Premarital sexual behaviour among adolescents and youths in Nepal
Permanent link to Research Commons versionhttps://hdl.handle.net/10289/14617
Premarital sex (PMS) among adolescents and young people (AY) is reported to be increasing worldwide. Research to date has tended to focus on analysing the prevalence of PMS among AY, and the individual characteristics associated with PMS, rather than pursuing a more nuanced understanding of changes in the younger generations’ premarital sexual behaviour (PMSB). Recognising this gap, this study explores the dynamics of PMSB among AY aged 15-24 years in Nepal, a country undergoing major social, economic and cultural transitions, and where PMS is still heavily stigmatised. This study has two objectives: to investigate the social determinants of PMSB in Nepal and, in particular, the factors associated with marked gender differences in PMSB; and to centre the voices of AY themselves so as to better understand their perspectives and experiences. Using a social determinants of health (SDH) approach, mixed methods are employed in a sequential fashion. It begins with statistical analysis of secondary data from a large-scale national survey—the Nepal Adolescent and Youth Survey (NAYS) conducted in 2010/11. This analysis addresses questions relating to the social determinants of PMSB and gender differentials. The qualitative component involves interviews and focus group discussions with AY and key social agents including parents and teachers. By allowing AY to narrate their perceptions of PMS from their own complex standpoints, this part of the study addresses questions relating to the importance of context and AY subjectivities. Unsurprisingly, the NAYS analysis identified major gender differences with 23% of males reporting that they had experienced PMSB compared to just 4% of females. For both males and females, the likelihood of having PMS was most strongly associated with marital status, prior involvement in at least one ‘love affair’, having a permissive attitude towards PMS, and experience of sexual abuse. The direction of association between marital status with PMSB varied by gender. Ever-married females were 2.5 times more likely to have experienced PMS than never-married females, while never-married males were 1.5 times more likely to experience PMS than their ever-married counterparts. Unlike females, males were also more likely to have had PMS if they had got married later and undertaken some form of migration, increasing exposure time and opportunities to engage in PMS. The in-depth interviews and focus groups allowed for much richer insights into AY perspectives. The findings suggest that gender differentials in PMSB among AY in Nepal is largely due to three reasons: gendered norms and values in relation to PMS; gender differences in vulnerabilities to the consequences of PMS; and gender differences in the opportunity to experience PMS. All of those interviewed were either against PMS or for it – with little middle ground – and with significant differences by age and gender. The majority of the adult participants and female AY had negative attitudes towards PMS, whereas male AY attitudes were more diverse. The findings also suggest that there are three distinct contexts in which AY could experience PMS: within intimate love affairs, in transaction (i.e., with sex worker, or informal exchange of offer), and in coercive contexts. The use of the SDH theoretical approach in this study is somewhat novel given the dominance, in the literature, of individualistic approaches to exploring PSMB among AY. It enabled me to situate the relationships between individuals’ exposure, attitudes, and behaviours and their PMSB within the broader social context in which AY grow up, live and work. As such, this study shows that the change in PMSB among AY in Nepal is significantly influenced by changes in the social structure, increasing both opportunities and vulnerabilities (e.g., when coerced) to experience PMS. The use of a mixed methods approach also helped to surface the multidimensional realities around PMSB among AY and made visible the limitation of relying on a single method. While this study was limited in its ability to operationalise social determinants, its conceptual framework can be used to incorporate many other social determinants of PMSB at different levels, and to develop locally grounded theories that are more sensitive to local social context. Finally, this study suggests that the reporting of PMS, particularly among females, is likely to be understated due to the heavy social stigma that they have to navigate. Therefore, future studies should look to employ new methods of data collection that are gender sensitive, in order to get a more coherent and accurate picture of PMSB among AY in Nepal.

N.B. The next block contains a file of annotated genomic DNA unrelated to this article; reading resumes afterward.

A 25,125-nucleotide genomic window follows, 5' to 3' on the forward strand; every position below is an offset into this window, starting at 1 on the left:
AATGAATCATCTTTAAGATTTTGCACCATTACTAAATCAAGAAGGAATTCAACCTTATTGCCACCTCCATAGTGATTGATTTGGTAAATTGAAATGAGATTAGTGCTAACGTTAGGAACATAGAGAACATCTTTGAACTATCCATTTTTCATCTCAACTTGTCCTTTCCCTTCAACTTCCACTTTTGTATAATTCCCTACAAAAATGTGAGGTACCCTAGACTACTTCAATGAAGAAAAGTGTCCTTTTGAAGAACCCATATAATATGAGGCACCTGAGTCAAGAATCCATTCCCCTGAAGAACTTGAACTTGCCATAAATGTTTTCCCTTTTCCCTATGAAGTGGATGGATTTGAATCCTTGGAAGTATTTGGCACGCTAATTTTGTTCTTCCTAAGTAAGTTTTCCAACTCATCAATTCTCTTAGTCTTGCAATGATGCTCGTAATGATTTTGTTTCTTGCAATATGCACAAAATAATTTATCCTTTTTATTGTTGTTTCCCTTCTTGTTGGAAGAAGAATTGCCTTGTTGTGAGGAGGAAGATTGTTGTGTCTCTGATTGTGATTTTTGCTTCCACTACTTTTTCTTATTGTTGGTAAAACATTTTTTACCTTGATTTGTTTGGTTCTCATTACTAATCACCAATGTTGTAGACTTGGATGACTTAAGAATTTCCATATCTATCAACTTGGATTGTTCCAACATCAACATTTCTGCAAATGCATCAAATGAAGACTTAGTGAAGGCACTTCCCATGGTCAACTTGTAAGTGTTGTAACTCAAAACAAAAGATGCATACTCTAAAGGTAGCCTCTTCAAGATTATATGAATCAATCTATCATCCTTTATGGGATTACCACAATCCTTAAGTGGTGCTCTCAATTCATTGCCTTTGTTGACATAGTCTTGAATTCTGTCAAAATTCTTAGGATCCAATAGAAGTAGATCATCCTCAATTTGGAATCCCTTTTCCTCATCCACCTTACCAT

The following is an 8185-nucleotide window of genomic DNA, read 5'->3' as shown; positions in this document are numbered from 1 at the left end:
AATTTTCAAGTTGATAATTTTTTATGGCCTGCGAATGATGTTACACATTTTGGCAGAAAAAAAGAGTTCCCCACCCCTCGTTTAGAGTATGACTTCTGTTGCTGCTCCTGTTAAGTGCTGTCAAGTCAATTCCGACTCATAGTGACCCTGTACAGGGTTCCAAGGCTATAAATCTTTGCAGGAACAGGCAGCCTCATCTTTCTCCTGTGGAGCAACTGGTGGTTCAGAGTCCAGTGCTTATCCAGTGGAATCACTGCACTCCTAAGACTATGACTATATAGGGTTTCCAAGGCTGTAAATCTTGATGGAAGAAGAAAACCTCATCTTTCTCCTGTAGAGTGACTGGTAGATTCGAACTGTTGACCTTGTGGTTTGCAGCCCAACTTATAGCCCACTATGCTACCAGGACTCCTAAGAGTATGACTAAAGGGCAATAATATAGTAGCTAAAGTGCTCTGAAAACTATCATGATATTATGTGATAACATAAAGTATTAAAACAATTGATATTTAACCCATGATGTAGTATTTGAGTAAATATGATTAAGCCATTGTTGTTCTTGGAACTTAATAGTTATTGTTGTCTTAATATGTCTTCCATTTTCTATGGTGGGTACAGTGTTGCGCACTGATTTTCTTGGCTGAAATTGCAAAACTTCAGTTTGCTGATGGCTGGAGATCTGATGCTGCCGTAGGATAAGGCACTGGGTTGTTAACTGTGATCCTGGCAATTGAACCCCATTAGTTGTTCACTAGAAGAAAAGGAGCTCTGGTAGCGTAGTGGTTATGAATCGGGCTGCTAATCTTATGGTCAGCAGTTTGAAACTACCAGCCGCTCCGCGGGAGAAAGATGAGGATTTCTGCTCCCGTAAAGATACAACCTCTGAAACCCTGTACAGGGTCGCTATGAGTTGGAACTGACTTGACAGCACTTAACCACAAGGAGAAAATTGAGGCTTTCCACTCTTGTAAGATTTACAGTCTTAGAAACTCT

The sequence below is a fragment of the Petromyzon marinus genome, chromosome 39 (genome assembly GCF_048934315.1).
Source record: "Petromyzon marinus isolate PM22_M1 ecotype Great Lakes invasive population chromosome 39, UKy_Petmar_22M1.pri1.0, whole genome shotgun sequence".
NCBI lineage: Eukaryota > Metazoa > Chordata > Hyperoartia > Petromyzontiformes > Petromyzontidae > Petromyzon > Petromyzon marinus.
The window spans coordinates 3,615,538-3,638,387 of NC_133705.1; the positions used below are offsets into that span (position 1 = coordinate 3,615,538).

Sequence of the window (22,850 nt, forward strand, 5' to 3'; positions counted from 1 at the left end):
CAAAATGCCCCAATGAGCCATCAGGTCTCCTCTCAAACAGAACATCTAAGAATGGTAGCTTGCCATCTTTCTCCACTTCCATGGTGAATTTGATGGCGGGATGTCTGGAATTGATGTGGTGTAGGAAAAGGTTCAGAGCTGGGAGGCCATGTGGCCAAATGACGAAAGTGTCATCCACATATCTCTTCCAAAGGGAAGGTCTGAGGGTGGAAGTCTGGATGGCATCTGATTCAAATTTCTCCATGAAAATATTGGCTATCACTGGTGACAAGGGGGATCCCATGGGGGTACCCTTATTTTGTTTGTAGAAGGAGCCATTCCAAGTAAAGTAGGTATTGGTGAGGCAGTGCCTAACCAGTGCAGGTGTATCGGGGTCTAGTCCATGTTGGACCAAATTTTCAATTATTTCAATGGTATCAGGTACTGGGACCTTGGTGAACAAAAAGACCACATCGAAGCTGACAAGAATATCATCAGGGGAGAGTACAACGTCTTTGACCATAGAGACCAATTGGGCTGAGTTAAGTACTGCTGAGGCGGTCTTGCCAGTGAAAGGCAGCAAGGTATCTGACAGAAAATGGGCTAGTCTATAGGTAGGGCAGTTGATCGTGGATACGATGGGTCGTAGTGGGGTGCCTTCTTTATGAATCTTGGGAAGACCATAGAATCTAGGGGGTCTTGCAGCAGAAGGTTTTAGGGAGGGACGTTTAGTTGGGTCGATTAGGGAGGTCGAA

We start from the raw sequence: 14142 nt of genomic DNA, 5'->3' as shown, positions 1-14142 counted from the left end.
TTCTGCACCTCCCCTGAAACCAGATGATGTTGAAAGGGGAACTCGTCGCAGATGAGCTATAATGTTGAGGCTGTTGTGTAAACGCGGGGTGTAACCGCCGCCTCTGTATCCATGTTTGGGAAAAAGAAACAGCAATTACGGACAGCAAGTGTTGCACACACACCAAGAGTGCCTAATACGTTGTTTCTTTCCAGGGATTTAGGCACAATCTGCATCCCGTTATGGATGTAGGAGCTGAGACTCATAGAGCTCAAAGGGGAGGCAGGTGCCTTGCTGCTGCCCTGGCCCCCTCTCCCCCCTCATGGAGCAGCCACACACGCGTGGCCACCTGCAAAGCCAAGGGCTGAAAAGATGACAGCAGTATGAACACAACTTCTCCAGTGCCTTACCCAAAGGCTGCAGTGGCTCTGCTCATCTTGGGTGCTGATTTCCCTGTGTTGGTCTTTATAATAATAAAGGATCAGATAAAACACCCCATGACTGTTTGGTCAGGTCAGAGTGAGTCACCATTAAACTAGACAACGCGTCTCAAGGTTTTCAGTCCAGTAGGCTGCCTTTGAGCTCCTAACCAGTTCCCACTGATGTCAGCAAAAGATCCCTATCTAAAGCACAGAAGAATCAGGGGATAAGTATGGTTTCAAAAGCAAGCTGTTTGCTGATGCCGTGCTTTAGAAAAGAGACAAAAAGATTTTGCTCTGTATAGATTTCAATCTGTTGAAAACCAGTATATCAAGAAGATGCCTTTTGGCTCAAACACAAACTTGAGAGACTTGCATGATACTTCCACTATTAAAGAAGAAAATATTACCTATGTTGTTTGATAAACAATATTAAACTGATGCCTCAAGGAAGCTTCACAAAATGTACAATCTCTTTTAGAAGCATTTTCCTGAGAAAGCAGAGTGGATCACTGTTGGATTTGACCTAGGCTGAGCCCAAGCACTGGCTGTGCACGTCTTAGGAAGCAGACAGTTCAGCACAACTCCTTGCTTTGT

The University of Waikato
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